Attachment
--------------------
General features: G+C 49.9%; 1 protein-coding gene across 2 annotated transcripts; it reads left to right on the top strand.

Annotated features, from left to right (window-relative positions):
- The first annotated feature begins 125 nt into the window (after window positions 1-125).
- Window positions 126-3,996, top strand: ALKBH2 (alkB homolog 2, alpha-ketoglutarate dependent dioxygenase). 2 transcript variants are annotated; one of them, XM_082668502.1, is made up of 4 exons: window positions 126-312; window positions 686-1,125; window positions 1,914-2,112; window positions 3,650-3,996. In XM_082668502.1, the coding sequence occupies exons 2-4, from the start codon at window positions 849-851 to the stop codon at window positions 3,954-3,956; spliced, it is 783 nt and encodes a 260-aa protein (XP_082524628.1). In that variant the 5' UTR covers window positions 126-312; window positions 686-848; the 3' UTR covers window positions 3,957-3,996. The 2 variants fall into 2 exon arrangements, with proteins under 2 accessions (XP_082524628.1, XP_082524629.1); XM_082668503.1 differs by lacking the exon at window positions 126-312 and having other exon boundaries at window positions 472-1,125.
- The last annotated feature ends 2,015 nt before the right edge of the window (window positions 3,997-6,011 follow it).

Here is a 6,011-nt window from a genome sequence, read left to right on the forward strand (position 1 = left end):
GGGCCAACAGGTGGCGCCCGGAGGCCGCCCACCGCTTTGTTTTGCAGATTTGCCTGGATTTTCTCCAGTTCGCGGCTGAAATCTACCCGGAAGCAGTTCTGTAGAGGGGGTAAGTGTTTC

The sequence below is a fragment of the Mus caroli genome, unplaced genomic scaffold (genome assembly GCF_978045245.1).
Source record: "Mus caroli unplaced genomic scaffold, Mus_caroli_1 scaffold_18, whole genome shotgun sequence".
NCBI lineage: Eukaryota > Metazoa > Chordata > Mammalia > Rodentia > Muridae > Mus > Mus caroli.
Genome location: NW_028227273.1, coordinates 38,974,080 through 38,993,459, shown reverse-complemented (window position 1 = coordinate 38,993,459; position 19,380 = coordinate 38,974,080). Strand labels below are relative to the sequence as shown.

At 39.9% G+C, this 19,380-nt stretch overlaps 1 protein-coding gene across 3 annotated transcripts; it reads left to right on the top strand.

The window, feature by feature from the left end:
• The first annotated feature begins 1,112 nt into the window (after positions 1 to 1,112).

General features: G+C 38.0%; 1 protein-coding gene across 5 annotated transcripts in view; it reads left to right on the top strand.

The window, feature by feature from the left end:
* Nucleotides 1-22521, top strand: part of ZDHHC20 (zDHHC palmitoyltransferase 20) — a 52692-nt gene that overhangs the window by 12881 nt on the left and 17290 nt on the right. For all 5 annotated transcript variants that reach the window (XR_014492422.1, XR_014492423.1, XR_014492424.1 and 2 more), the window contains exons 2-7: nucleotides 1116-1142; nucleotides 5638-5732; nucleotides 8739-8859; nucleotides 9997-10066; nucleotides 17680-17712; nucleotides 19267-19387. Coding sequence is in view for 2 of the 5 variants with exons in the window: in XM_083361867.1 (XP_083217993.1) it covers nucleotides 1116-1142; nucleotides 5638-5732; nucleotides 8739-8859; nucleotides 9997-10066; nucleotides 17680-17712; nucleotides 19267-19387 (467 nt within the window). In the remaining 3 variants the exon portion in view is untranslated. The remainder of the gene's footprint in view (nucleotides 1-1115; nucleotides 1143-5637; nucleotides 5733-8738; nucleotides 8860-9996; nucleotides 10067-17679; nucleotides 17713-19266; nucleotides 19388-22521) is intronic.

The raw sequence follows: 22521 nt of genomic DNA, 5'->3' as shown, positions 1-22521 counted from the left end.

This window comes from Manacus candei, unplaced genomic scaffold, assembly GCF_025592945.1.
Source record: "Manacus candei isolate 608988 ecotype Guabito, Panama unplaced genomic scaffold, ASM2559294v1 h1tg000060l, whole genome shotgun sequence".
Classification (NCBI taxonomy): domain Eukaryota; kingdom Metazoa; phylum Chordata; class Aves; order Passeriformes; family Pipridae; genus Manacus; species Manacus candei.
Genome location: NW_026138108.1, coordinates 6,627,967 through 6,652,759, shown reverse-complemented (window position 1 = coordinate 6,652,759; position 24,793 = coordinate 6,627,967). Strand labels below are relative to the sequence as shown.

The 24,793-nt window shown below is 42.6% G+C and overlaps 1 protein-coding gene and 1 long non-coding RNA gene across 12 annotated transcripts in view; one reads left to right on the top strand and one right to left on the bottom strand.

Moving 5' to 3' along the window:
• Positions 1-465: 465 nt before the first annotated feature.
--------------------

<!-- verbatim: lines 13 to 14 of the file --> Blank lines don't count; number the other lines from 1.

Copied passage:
The window, feature by feature from the left end:
• The first annotated feature begins 1,112 nt into the window (after positions 1 to 1,112).